Similarly, the bill would put a five-year limit on letting businesses immediately write off the full value of new capital investments. That would phase out over four years starting in year six, rather than be permanent as initially proposed.
Under the bill, the corporate tax rate would be permanently slashed to 20 percent from 35 percent, while future foreign profits of U.S.-based firms would be largely exempted from tax — both changes pursued by corporate lobbyists for years.
On the individual side of the tax code, the top tax rate paid by the highest-income earners would be cut slightly.
The Tax Policy Center, a nonpartisan think tank, analyzed an earlier but broadly similar version of the bill passed by the Senate tax committee on Nov. 16 and found it would reduce taxes for all income groups in 2019 and 2025, with the largest average tax cuts going to the highest-income Americans.
Two Republican senators announced their support for the bill on Friday after winning more tax relief for non-corporate pass-through businesses. These include partnerships and other companies not organized as public corporations, ranging from mom-and-pop concerns to large financial and real estate groups.
The bill now features a 23 percent tax deduction for such business owners, up from the original 17.4 percent.
Democratic Senator Richard Blumenthal said Trump controls more than 500 pass-through companies that will directly benefit. “So the president may be celebrating, but most Americans will rue this day,” Blumenthal said.
The Senate bill would gut a section of Obamacare by repealing a fee paid by some Americans who do not buy health insurance, a step critics said would undermine the Obamacare system and raise insurance premiums for the sick and the old.
Senator Susan Collins, a moderate Republican, said she obtained commitments from Republican leaders that steps would be taken later in separate legislation to minimize the impact of the repeal of the “individual mandate” fee.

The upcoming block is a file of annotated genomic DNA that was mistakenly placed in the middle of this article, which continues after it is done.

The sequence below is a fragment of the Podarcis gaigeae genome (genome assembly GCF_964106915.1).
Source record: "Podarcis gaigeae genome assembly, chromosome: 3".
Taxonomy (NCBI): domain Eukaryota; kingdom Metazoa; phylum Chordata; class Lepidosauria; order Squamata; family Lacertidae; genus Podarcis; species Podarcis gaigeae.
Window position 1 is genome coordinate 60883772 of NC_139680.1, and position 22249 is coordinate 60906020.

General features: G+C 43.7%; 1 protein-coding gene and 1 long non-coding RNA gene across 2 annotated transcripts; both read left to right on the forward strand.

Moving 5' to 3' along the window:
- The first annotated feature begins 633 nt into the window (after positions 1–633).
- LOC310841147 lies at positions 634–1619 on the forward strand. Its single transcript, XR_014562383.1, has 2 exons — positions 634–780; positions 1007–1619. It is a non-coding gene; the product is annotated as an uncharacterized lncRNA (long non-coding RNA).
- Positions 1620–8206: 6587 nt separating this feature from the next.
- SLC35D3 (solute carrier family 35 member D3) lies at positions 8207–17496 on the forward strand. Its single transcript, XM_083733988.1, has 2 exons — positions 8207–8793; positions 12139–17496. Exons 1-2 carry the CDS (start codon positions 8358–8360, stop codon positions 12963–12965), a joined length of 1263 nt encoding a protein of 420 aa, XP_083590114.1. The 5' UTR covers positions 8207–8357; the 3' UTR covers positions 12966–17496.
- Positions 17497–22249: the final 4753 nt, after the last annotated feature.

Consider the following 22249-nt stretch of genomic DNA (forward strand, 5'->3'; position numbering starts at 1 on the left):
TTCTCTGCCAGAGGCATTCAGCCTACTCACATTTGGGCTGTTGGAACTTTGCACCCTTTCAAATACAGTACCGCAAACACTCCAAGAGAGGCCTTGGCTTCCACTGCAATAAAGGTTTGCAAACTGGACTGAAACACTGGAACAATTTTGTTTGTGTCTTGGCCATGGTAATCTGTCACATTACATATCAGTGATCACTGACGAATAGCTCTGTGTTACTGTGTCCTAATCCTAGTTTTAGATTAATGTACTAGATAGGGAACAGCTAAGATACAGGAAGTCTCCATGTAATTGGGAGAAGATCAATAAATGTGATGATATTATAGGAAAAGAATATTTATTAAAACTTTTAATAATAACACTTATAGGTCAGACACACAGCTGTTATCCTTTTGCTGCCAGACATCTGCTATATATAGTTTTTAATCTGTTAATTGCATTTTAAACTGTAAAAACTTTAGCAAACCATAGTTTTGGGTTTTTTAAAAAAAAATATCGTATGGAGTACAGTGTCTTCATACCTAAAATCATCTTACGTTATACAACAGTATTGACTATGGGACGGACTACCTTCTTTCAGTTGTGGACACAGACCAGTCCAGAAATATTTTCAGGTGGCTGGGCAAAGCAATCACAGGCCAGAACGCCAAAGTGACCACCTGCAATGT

Meanwhile, Wall Street forecasters have been hiking their outlooks for 2018 corporate profits on rising expectations that the proposed U.S. tax overhaul, championed by President Donald Trump, will pass, giving a boost to companies’ bottom lines.
Investors are looking for tax cuts to help sustain the rally in U.S. stocks. The separate bills in the House of Representatives and the Senate would cut the corporate tax rate to 20 percent from 35 percent.
Goldman Sachs strategists in a Nov. 21 note said the likelihood of a U.S. tax overhaul was the biggest contributor to its raised forecasts, noting that tax cuts should boost 2018 S&P 500 earnings per share by 5 percent.
It raised its 2018 earnings per share forecast for S&P 500 companies to $150 from $139, and said that without a tax overhaul, the estimate would be $143.
Ed Hyman, founder and chairman of investment firm Evercore ISI wrote in a Nov. 19 note to clients that “assuming a 20 percent corporate tax rate,” it is forecasting S&P 500 EPS of $150 for next year.
UBS strategists this week estimated that the S&P 500 could see an earnings boost of 6.5 percent if the corporate tax rate falls to 25 percent. It projects a 9.5 percent gain if the rate goes to 20 percent.
“The buy side has largely factored this in,” said Ian Winer, head of equities at Wedbush Securities, which does not put out its own S&P 500 earnings forecast.
“The reality is people don’t really know what this will be at the end of the day, but clearly people think this is a positive that is going to be good for stocks.”
The S&P 500 is up about 18 percent so far in 2017.
Other firms have yet to factor tax changes into their 2018 profit forecasts, among them Credit Suisse. Wall Street equities analysts, which base their forecasts on guidance from the individual S&P 500 companies, have yet to include the lower tax rate in their estimates.
But market watchers say firms providing their own estimates are making adjustments now and others are likely to follow.